“There are too many unknowns at this point, and it is absurd to transport potentially hazardous Ebola waste across state lines,” Caldwell said in a statement after the restraining order was granted.
According to CDC guidelines, the Ebola virus does not survive on materials that have been incinerated.
The current Ebola outbreak is the worst on record and has killed more than 4,000 people, mostly in West Africa’s Liberia, Sierra Leone and Guinea. Duncan, a Liberian, was exposed to Ebola in his home country and developed the disease while visiting the United States.
Ebola, which can cause fever, vomiting and diarrhea, spreads through contact with bodily fluids such as blood or saliva.
The infection of the Dallas nurse is the second known to have occurred outside West Africa since the outbreak that began in March. It follows that of a nurse’s aide in Spain who helped treat a missionary from Sierra Leone, who died of the virus.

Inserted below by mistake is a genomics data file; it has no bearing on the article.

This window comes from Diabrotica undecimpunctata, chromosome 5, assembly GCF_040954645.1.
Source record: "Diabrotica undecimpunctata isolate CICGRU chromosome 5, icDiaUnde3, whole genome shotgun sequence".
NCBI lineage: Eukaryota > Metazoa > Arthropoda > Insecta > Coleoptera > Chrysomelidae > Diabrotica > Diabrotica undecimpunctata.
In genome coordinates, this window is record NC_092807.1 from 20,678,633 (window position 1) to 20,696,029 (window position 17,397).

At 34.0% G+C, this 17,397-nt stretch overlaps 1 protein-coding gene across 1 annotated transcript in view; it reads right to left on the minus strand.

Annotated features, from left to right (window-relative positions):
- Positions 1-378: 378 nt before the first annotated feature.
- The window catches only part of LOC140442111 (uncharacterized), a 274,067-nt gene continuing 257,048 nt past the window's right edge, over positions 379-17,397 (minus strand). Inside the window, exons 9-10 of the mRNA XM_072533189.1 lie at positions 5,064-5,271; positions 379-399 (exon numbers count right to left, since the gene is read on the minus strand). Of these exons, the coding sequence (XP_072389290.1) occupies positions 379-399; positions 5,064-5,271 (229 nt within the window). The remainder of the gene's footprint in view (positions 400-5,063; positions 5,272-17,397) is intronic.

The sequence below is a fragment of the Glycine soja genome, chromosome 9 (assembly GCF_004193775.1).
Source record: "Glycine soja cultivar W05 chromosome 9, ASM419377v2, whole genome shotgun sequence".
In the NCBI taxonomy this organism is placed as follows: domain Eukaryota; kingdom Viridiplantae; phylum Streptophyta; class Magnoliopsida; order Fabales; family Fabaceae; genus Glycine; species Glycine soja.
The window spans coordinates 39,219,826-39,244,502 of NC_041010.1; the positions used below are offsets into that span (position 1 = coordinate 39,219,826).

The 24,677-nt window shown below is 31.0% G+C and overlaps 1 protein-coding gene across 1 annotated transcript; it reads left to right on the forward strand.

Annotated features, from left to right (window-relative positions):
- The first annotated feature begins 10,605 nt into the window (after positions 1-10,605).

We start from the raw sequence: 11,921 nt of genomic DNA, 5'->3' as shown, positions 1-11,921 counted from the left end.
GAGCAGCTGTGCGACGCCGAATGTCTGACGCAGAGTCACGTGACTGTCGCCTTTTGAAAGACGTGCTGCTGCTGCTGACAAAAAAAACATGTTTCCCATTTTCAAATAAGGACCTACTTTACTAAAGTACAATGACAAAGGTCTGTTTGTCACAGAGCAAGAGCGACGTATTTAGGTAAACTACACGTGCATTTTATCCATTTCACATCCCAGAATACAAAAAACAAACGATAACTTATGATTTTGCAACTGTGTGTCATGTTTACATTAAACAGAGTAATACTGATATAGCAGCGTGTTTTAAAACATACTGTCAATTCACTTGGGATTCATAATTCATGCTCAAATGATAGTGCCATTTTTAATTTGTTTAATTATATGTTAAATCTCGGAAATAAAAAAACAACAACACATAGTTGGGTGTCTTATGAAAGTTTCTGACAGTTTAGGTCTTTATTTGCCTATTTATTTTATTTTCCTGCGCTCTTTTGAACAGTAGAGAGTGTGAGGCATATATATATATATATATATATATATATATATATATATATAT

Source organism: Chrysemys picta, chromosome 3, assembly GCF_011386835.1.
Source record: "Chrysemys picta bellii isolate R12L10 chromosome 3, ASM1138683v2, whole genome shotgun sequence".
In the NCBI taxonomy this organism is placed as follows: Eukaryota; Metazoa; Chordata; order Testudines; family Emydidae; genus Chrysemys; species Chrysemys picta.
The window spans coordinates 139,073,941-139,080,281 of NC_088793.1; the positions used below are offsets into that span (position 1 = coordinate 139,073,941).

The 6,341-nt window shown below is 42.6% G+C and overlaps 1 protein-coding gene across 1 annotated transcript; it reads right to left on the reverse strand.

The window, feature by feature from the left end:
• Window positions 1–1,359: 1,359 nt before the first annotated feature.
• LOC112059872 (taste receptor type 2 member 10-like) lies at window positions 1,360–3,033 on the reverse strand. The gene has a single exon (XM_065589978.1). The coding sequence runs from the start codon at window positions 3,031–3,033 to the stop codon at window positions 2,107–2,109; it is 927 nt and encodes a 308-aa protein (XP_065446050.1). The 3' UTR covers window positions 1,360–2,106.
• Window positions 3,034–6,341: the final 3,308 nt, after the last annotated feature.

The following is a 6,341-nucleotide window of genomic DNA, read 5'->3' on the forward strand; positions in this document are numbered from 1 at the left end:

Officials said Pham’s pet dog, a 1-year-old King Charles Spaniel, would be kept safe while its owner was in the hospital. That contrasts with the dog of the health worker in Spain that was euthanized out of fear the animal could spread the disease, prompting protests from animal rights activists.
(Additional reporting by Julie Steenhuysen in Chicago, Jonathan Kaminsky in New Orleans, Marice Richter in Dallas and Roberta Rampton in Washington; Writing by Jon Herskovitz and Ken Wills; Editing by Michele Gershberg and Lisa Shumaker; Editing by Andrew Hay and Tom Brown)
BATON ROUGE, La. (WGNO) – A temporary restraining order has been granted blocking the disposal of incinerated waste from the Texas Ebola victim’s personal items at a Louisiana landfill.
The restraining order, signed by Judge Bob Downing Monday afternoon requires the transportation of the waste from a facility in Port Arthur, Texas to stop immediately.